.DocAsUpsert(true)
    .Doc(person)
    .Refresh(Elasticsearch.Net.Refresh.True))
    .ConfigureAwait(false).GetAwaiter().GetResult();

searchResponse = client.Search<Person>(s => s
    .From(0)
    .Size(10)
    .AllIndices()
    .Query(q =>
            q.Match(m => m
            .Field(f => f.FirstName)
            .Query("Tim")
            )
    )
);

matches = searchResponse.Documents;

//update "Tim" to "Samantha" using different update method
client.UpdateAsync<Person, object>(new DocumentPath<Person>(1),
    u => u.Index("people")
        .DocAsUpsert(true)
        .RetryOnConflict(3)
        .Doc(new { FirstName = "Samantha" })
        .Refresh(Elasticsearch.Net.Refresh.True))
        .ConfigureAwait(false).GetAwaiter().GetResult();


searchResponse = client.Search<Person>(s => s
    .From(0)
    .Size(10)
    .AllIndices()
    .Query(q =>
        q.Match(m => m
            .Field(f => f.FirstName)
            .Query("Samantha")
        )
    )
);

matches = searchResponse.Documents;

There is not much more to say there apart from perhaps pay special attention to how we use the fluent DSL Doc(…) to apply partial updates, and we also use Refresh(..) which ensures the shards are updated that hold this data, which makes it visible to new searches.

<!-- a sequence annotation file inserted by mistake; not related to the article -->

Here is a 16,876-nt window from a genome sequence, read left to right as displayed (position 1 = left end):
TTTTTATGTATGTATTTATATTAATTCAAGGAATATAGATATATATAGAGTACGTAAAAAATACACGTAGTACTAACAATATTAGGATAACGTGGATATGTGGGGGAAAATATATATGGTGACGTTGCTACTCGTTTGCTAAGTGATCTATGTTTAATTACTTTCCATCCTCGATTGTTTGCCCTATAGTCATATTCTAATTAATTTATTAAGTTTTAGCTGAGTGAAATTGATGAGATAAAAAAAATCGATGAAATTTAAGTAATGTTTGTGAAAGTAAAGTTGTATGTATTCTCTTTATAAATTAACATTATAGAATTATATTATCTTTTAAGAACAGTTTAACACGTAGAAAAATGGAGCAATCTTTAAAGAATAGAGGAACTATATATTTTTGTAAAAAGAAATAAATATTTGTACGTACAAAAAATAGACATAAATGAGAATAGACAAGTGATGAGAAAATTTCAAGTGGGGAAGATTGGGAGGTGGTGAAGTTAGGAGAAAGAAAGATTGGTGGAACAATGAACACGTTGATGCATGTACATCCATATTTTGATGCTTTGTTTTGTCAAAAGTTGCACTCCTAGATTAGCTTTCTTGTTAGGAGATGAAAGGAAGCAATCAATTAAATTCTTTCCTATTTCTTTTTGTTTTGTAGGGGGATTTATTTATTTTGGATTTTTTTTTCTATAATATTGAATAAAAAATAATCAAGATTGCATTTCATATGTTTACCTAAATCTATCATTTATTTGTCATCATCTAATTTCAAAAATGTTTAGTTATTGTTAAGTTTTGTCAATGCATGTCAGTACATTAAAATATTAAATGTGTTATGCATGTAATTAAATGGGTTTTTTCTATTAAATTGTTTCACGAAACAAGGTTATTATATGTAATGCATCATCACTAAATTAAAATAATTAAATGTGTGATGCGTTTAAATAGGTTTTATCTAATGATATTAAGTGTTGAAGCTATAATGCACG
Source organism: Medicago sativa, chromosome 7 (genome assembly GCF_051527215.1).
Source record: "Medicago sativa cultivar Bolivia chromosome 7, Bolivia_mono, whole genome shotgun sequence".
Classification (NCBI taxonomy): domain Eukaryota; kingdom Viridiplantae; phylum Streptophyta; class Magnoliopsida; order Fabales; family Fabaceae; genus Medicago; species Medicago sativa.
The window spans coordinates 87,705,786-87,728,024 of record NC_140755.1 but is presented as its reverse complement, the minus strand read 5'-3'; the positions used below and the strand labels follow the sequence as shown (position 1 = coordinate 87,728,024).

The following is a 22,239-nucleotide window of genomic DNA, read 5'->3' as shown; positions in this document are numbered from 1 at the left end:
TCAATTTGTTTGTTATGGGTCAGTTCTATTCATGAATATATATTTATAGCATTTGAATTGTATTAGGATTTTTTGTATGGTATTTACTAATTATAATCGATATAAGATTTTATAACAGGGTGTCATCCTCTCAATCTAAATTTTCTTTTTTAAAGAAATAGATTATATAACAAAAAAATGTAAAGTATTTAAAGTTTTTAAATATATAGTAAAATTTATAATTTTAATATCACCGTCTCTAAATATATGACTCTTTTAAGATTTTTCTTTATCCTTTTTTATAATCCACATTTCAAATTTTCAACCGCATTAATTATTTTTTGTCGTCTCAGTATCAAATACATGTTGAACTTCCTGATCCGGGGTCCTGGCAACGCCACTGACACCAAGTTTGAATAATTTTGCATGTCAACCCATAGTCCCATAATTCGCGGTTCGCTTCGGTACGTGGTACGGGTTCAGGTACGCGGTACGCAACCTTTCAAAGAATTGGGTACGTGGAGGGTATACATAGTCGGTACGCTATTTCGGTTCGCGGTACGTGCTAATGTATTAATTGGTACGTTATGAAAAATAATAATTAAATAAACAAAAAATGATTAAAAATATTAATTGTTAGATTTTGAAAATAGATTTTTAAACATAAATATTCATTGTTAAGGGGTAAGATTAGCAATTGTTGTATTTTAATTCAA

Deleting data

So now we have put data in, queried it, and updated it, guess we should talk about deletes. This is done as follows:

//DELETE
client.DeleteAsync<Person>(1,
    d => d.Index("people")
        .Refresh(Elasticsearch.Net.Refresh.True))
        .ConfigureAwait(false).GetAwaiter().GetResult();

searchResponse = client.Search<Person>(s => s
    .From(0)
    .Size(10)
    .AllIndices()
    .Query(q =>
        q.Match(m => m
            .Field(f => f.Id)
            .Query("1")
        )
    )
);


matches = searchResponse.Documents;

//delete using a query
client.DeleteByQueryAsync<Person>(
    d => d.AllIndices()
        .Query(qry => qry.Term(p => p.Name("FirstName").Value("Tom")))
        .Refresh(true)
        .WaitForCompletion())
        .ConfigureAwait(false).GetAwaiter().GetResult();

var response = client.DeleteByQueryAsync<Person>(
    q => q
        .AllIndices()
        .Query(rq => rq
            .Match(m => m
            .Field(f => f.FirstName)
            .Query("Tom")))
        .Refresh(true)
        .WaitForCompletion())
        .ConfigureAwait(false).GetAwaiter().GetResult();

searchResponse = client.Search<Person>(s => s
.From(0)
.Size(10)
.AllIndices()
.Query(q =>
        q.Match(m => m
        .Field(f => f.FirstName)
        .Query("Tom")
        )
    )
);


matches = searchResponse.Documents;

As before I have included queries in here to check the deletes. Hopefully you get the idea, where below we can delete by an Id, or by using a query where we look to match N-many records.

Demo Project

Anyway that is all I wanted to show this time, hopefully it gives you a small taste of using the .NET Elastic client. You can download a demo project from here : https://github.com/sachabarber/Elasticdemo